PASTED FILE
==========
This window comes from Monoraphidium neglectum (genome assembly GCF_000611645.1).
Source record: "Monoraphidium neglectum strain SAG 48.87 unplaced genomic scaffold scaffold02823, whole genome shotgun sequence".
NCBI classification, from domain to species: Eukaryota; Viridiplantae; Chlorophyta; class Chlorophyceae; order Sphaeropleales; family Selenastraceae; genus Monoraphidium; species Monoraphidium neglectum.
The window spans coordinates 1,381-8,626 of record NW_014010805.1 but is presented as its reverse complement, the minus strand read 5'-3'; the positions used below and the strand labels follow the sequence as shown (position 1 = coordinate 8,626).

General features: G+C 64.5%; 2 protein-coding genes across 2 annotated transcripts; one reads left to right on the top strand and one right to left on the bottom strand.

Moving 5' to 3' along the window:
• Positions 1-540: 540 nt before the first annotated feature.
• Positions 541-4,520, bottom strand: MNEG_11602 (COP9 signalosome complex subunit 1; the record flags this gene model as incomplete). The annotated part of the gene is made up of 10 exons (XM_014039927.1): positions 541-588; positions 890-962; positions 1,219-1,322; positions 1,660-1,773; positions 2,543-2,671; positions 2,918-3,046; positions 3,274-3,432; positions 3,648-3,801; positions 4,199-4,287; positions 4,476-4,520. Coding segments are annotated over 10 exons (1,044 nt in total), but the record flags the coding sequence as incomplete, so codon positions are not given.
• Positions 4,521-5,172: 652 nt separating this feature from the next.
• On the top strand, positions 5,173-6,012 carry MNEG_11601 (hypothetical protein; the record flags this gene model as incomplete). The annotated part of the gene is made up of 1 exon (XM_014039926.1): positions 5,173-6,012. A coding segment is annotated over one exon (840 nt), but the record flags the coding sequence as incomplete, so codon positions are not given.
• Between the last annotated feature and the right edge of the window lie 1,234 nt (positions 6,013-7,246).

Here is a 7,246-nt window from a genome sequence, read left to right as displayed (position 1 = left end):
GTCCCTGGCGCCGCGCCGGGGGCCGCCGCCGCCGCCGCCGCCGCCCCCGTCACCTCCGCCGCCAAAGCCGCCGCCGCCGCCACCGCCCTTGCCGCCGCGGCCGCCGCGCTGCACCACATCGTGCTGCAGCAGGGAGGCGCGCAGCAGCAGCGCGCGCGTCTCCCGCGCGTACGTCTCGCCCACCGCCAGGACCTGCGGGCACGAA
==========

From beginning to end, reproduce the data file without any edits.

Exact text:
This window comes from Monoraphidium neglectum (genome assembly GCF_000611645.1).
Source record: "Monoraphidium neglectum strain SAG 48.87 unplaced genomic scaffold scaffold02823, whole genome shotgun sequence".
NCBI classification, from domain to species: Eukaryota; Viridiplantae; Chlorophyta; class Chlorophyceae; order Sphaeropleales; family Selenastraceae; genus Monoraphidium; species Monoraphidium neglectum.
The window spans coordinates 1,381-8,626 of record NW_014010805.1 but is presented as its reverse complement, the minus strand read 5'-3'; the positions used below and the strand labels follow the sequence as shown (position 1 = coordinate 8,626).

General features: G+C 64.5%; 2 protein-coding genes across 2 annotated transcripts; one reads left to right on the top strand and one right to left on the bottom strand.

Moving 5' to 3' along the window:
• Positions 1-540: 540 nt before the first annotated feature.
• Positions 541-4,520, bottom strand: MNEG_11602 (COP9 signalosome complex subunit 1; the record flags this gene model as incomplete). The annotated part of the gene is made up of 10 exons (XM_014039927.1): positions 541-588; positions 890-962; positions 1,219-1,322; positions 1,660-1,773; positions 2,543-2,671; positions 2,918-3,046; positions 3,274-3,432; positions 3,648-3,801; positions 4,199-4,287; positions 4,476-4,520. Coding segments are annotated over 10 exons (1,044 nt in total), but the record flags the coding sequence as incomplete, so codon positions are not given.
• Positions 4,521-5,172: 652 nt separating this feature from the next.
• On the top strand, positions 5,173-6,012 carry MNEG_11601 (hypothetical protein; the record flags this gene model as incomplete). The annotated part of the gene is made up of 1 exon (XM_014039926.1): positions 5,173-6,012. A coding segment is annotated over one exon (840 nt), but the record flags the coding sequence as incomplete, so codon positions are not given.
• Between the last annotated feature and the right edge of the window lie 1,234 nt (positions 6,013-7,246).

Here is a 7,246-nt window from a genome sequence, read left to right as displayed (position 1 = left end):
GTCCCTGGCGCCGCGCCGGGGGCCGCCGCCGCCGCCGCCGCCGCCCCCGTCACCTCCGCCGCCAAAGCCGCCGCCGCCGCCACCGCCCTTGCCGCCGCGGCCGCCGCGCTGCACCACATCGTGCTGCAGCAGGGAGGCGCGCAGCAGCAGCGCGCGCGTCTCCCGCGCGTACGTCTCGCCCACCGCCAGGACCTGCGGGCACGAA